Impossible objects made possible
Can an "impossible object" be 3D printed, even impossibly small?
19 December, 2018by
Impossible objects made possible
Claudia Frey

Zurich |

The answer is: Yes, if you take an impossible object design and combine it with micro 3d printing technology. A metallic impossible object at the size of a red blood cell is born.

An impossible object is a rigid structure that appears to have an entirely different shape when seen from different perspectives. These objects - classified as impossible - have now reached another impossible state: They are printed out of solid copper in three sizes, ranging from a tiny 0.1-mm-diameter, to a very tiny 0.03-mm-diameter to an extremely tiny 0.01-mm-diameter. This size of 0.01 mm or 10 micrometers is comparable to the size of a red blood cell.

Professor Kokichi Sugihara, a Japanese mathematical scientist at Meiji University, discovered the class of impossible objects. He found a method to turn impossible drawings, like the drawings of M. C. Escher, into actual 3D objects that have the same illusion of impossibility. One of Sugihara’s 3D designs has now been printed by the new FluidFM 3D printing technology of Cytosurge. This technology prints solid metal structures at the sub-millimeter scale.

To fully appreciate the illusion, the impossible objects have been imaged at the very high resolution of an electron microscope. And even inside the electron microscope, two opposite viewing perspectives make the objects undergo an impossible metamorphosis.

FluidFM® Printing Technology

This technology, originally invented at ETH Zurich, uses a tiny pipette with a 300-nm-wide opening to do local electrodeposition of metals, in this case copper. The hollow FluidFM nanopipette is brought into proximity (~1µm) of a conductive surface and a metal ion containing liquid is dispensed. A negative potential applied to the surface reduces the delivered copper ions to solid atoms, which deposit just below the pipette opening. Once the gap between surface and pipette is filled with the solid copper atoms, the pipette moves to the next position, repeating the deposition and like this, a 3D object is created.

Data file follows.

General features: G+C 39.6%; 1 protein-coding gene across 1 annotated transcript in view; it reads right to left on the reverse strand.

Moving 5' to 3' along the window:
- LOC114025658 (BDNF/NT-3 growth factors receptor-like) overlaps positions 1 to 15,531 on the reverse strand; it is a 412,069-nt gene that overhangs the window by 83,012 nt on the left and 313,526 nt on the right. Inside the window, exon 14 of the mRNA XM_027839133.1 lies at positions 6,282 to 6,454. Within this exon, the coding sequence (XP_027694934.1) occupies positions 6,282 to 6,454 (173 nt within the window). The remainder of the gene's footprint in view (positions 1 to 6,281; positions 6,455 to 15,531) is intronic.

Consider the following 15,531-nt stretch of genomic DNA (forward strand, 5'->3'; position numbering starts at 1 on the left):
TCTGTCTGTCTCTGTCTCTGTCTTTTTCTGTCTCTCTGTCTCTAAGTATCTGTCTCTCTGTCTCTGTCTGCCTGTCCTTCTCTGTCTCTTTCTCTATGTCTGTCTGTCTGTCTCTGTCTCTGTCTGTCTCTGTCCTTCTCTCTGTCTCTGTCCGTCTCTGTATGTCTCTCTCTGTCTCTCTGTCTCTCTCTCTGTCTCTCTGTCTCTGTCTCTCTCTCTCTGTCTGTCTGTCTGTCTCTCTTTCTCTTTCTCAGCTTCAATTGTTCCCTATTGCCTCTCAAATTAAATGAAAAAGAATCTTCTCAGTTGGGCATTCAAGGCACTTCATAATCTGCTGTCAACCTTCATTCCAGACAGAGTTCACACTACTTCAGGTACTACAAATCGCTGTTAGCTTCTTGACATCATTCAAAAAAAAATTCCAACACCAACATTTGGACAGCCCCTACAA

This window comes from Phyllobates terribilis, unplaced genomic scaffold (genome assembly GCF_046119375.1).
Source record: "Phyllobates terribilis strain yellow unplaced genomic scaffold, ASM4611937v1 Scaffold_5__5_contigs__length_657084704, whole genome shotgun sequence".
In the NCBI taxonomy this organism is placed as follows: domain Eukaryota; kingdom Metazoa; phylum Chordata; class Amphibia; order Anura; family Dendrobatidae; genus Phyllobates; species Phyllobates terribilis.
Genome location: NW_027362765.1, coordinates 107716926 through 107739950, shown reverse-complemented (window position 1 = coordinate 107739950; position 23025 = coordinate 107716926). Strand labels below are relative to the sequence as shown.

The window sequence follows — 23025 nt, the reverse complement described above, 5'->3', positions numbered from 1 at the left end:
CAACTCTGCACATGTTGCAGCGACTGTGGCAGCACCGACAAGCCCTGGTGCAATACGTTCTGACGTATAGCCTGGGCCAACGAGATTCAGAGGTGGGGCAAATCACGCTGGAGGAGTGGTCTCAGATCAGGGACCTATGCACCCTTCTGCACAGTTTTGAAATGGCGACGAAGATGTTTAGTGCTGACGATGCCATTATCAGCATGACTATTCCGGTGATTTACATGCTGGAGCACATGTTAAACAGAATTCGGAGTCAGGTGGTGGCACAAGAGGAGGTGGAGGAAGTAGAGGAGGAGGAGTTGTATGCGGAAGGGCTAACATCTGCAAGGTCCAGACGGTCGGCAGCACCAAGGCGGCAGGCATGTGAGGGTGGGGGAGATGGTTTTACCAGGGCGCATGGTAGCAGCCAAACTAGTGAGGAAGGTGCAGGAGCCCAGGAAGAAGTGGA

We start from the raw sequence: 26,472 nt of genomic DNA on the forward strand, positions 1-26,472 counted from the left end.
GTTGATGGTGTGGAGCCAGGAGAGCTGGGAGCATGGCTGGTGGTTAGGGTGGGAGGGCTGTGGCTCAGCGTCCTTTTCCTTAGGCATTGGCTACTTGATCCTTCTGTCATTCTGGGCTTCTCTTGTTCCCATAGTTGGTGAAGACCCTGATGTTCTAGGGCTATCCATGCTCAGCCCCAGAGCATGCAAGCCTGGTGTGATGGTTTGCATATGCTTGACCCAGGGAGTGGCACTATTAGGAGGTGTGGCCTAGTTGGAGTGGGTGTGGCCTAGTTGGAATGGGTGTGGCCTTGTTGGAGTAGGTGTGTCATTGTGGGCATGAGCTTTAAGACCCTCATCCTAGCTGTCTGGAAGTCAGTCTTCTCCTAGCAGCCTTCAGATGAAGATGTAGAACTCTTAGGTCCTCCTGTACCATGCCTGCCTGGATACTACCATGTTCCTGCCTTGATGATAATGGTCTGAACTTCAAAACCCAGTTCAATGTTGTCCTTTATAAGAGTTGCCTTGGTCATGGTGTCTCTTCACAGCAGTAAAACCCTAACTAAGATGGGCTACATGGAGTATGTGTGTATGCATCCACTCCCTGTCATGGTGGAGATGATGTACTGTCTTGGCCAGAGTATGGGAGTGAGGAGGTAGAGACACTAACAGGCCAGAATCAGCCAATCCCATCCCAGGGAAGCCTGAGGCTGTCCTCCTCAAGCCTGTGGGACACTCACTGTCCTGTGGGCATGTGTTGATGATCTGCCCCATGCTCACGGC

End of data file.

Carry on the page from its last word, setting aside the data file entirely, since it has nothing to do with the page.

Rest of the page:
Impossible objects made possible with FluidFM.

The impossible objects in three different sizes photographed with a macro objective

The impossible objects in three different sizes photographed with a macro objective. A mirror gives a second perspective revealing the impossibility: The cylinders are rectangular and circular at the same time.

Electron microscope images of the impossible objects

Electron microscope images of the same objects taken from two different perspectives (images colored).

About Kokichi Sugihara

Kokichi Sugihara received the Bachelor, Master, and Doctor of Engineering from the University of Tokyo in 1971, 1973 and 1980, respectively. He worked at the Electrotechnical Laboratory in the Ministry of International Trade and Industry of Japan, Nagoya University and the University of Tokyo before moving to the current position at Meiji University in 2009. His research area is mathematical engineering. Working on computer vision, he discovered a method to construct 3D objects from impossible drawings. He then extended his research interest to human vision and optical illusion. He won the first prize of the Best Illusion of the Year Contest three times (2010, 2013 and 2018) and finished second twice (2015 and 2016).

About Cytosurge AG

Cytosurge AG is an ETH spin-off founded in 2009 that successfully develops, manufactures and distributes state-of-the-art nanotechnology solutions based on its patented FluidFM® technology.

Cytosurge created the award-winning FluidFM µ3Dprinter for 3D metal printing at the micrometer scale, the FluidFM ADD-ON, a powerful upgrade solution for AFMs, and the FluidFM BOT, a fully integrated system for cell research. Three leading-edge solutions, for those who want to go beyond current technological boundaries.



Cytosurge AG
Sägereistrasse 25
8152 Glattbrugg

Sabina Packeiser
Phone +41 43 544 87 00
Email [email protected]